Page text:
If anybody hears or decides to be part of this trial please stay in touch on here so we can compare stories..  

I love this site for how active everyone is with writing and sharing their story.  Thank you!


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Julie in SoCal's picture
Replies 2
Last reply 1/29/2014 - 10:48am
Replies by: Tina D, Anonymous

Hi friends,

just found out that a friend has been dx'd with Mel. I hate it when this happens!  He's near Springfield MO. Do you know on a good Mel dr near there?



Stage 3c  (TXN2cM0)-- 2008 WLE, SNB, LND, HD-INF, GM-CSF, (intransits) 2013 IPI, (intransits) 2014 PEMBRO, (intransits resected in 2017)

Stage 3a 2017 NSCLunc Cancer VATs; Carboplatin & Pemextred;  radiation

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62 pages of interesting info.
These editorially curated reprint collections highlight a particular area of life science by bringing together primary and review articles from the Cell Press journal portfolio. In this selection, we present some of the recent advances in the field of biomarkers in cancer research from the bench to the bedside. We have chosen four articles, each paired with a related SnapShot, that capture the various uses and sources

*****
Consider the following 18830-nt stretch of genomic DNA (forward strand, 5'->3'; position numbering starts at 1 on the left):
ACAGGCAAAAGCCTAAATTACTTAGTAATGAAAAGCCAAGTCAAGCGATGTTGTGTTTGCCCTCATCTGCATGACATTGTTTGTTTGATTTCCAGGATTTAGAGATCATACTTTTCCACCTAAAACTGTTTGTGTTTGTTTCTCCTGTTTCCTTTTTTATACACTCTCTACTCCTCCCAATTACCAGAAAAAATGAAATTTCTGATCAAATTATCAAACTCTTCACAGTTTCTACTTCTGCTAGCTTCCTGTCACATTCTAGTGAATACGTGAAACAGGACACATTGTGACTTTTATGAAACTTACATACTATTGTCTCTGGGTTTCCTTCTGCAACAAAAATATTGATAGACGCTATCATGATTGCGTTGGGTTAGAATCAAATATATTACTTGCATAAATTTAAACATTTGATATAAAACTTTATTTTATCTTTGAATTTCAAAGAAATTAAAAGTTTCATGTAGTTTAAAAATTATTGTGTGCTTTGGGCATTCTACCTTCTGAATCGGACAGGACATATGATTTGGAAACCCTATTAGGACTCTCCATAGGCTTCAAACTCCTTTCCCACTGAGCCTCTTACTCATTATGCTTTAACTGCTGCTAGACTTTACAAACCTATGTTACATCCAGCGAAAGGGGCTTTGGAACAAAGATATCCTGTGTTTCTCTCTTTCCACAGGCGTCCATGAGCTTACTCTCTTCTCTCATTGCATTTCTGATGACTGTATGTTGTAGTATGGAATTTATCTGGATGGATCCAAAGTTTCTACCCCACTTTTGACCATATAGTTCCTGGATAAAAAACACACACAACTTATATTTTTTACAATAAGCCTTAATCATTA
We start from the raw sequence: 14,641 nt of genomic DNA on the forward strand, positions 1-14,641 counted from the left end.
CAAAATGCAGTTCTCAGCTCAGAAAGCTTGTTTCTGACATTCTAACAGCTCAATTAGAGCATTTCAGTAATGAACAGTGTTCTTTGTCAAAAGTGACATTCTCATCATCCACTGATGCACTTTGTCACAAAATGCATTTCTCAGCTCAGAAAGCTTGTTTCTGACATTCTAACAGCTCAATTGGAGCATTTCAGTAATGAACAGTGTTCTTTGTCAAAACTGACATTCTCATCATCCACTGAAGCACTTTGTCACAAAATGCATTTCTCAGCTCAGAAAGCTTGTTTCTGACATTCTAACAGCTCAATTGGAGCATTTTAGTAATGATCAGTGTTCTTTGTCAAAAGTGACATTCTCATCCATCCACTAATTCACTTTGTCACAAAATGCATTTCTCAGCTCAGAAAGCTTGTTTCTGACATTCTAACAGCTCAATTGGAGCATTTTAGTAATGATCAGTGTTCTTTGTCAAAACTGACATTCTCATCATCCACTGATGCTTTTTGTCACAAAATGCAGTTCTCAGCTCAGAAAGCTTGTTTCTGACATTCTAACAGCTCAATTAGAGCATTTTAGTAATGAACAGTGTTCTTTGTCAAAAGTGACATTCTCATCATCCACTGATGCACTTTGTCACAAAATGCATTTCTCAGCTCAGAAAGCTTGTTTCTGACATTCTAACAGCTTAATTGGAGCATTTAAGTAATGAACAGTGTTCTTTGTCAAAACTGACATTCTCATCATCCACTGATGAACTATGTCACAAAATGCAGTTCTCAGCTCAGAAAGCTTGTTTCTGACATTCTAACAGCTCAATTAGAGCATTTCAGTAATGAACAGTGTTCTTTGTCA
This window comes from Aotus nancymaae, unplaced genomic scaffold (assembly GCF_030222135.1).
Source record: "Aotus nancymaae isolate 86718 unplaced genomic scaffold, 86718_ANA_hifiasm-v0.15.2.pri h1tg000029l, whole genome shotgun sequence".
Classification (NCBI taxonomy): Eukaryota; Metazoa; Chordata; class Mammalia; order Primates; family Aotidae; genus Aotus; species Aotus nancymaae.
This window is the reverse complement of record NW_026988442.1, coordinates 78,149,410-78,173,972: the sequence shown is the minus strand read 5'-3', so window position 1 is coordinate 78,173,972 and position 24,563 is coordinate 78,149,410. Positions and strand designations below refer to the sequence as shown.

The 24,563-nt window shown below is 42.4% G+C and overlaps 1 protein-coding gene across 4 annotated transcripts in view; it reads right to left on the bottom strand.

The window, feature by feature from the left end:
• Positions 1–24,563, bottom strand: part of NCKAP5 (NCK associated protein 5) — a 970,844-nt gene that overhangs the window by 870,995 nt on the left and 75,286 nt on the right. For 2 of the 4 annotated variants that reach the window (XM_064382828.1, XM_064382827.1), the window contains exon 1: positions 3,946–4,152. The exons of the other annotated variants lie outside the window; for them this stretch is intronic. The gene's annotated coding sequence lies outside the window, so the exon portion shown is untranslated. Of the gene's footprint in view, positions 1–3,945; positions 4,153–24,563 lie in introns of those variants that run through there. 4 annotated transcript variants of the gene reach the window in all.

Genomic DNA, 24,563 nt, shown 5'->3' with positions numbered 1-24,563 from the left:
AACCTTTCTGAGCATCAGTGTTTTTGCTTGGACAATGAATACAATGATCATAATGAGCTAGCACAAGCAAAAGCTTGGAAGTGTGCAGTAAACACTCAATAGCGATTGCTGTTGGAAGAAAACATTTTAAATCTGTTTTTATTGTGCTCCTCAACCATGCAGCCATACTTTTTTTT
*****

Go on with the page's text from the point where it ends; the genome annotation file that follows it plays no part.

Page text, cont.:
from genomics to metabolomics and cell-surface markers.

I'm me, not a statistic. Praying to not be one for years yet.

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Anonymous's picture
Replies 7
Last reply 3/22/2014 - 4:51am

My Mom has had some good results with Yervoy and tonight we found out that she may not have her 3rd infusion, which is scheduled for this week.

She has had increasing issues with diarrhea with no stomach pain, chills...  Just a lot of diarrhea...  The doctor wants to look at her labs tomorrow, but it sounds like he wants to postphone or stop the Yervoy. 

Has anyone here been found to have colitis and then put on steroids before resuming Yervoy?  Or once the Yervoy was stopped was there no hope to try it again?